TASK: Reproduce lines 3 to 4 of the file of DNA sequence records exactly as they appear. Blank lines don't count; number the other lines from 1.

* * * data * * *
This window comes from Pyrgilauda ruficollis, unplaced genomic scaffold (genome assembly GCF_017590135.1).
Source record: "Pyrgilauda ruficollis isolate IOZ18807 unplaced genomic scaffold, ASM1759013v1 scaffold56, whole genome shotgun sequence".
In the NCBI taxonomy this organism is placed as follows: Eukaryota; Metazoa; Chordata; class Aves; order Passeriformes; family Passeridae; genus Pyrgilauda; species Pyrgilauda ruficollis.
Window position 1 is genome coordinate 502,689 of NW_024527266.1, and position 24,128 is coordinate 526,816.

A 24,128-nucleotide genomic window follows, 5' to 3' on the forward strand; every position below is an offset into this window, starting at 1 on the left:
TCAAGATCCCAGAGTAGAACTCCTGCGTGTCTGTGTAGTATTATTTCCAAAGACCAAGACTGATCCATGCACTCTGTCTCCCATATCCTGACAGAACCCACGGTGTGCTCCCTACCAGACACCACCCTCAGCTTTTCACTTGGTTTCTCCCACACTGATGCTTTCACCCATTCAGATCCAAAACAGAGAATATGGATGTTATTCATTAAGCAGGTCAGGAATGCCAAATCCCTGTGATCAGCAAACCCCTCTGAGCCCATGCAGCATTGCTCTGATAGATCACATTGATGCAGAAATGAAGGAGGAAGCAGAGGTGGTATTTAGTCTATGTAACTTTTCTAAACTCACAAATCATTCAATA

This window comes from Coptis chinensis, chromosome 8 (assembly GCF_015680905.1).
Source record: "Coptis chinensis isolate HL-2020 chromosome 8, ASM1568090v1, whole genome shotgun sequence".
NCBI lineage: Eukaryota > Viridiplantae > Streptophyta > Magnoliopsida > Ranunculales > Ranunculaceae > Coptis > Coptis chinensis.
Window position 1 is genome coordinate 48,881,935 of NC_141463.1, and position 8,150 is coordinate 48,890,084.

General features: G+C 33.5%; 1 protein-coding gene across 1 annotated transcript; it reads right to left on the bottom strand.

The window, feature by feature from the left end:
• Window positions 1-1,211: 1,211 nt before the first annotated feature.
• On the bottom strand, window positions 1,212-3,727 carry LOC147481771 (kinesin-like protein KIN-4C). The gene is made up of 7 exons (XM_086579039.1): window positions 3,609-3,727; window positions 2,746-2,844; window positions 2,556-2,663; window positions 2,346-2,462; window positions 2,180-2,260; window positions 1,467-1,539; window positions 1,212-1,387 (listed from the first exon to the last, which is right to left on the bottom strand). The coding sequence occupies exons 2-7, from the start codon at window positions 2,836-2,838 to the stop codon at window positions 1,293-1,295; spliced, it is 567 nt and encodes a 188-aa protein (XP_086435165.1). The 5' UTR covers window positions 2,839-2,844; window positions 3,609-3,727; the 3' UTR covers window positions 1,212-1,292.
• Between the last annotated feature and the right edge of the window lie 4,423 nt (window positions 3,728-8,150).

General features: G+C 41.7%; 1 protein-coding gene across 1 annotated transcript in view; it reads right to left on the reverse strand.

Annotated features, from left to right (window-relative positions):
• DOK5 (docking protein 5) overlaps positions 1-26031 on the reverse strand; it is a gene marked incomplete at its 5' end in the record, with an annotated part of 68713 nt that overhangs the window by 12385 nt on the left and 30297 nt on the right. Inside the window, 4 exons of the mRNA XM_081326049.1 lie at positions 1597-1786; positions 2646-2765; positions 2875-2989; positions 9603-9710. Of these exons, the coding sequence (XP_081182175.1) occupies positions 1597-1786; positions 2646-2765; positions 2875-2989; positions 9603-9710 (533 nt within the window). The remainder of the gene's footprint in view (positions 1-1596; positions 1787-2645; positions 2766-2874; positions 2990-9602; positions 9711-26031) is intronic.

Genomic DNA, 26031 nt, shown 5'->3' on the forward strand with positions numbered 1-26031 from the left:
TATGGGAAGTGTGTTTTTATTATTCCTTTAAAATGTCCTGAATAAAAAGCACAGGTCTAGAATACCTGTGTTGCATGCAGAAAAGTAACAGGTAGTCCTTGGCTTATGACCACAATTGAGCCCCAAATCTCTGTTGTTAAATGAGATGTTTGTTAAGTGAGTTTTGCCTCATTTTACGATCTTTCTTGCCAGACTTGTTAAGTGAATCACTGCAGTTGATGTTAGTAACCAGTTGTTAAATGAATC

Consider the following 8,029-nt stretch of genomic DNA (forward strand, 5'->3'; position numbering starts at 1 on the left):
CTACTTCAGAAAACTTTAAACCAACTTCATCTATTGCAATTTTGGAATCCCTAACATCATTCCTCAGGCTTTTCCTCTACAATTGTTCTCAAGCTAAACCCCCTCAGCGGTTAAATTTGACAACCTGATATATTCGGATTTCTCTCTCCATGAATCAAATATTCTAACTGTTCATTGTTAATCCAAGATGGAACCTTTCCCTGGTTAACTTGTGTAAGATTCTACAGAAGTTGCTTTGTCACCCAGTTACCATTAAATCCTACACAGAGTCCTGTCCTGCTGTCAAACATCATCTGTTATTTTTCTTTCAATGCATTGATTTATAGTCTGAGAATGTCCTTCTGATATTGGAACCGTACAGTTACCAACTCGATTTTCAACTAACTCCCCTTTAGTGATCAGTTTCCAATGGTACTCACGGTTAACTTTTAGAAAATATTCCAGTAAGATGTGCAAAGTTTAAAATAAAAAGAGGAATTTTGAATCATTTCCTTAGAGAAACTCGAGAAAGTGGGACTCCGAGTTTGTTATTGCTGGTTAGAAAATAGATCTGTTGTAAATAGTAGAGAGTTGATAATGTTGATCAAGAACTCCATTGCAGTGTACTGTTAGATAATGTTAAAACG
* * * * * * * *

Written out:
In the NCBI taxonomy this organism is placed as follows: Eukaryota; Metazoa; Chordata; class Aves; order Passeriformes; family Passeridae; genus Pyrgilauda; species Pyrgilauda ruficollis.
Window position 1 is genome coordinate 502,689 of NW_024527266.1, and position 24,128 is coordinate 526,816.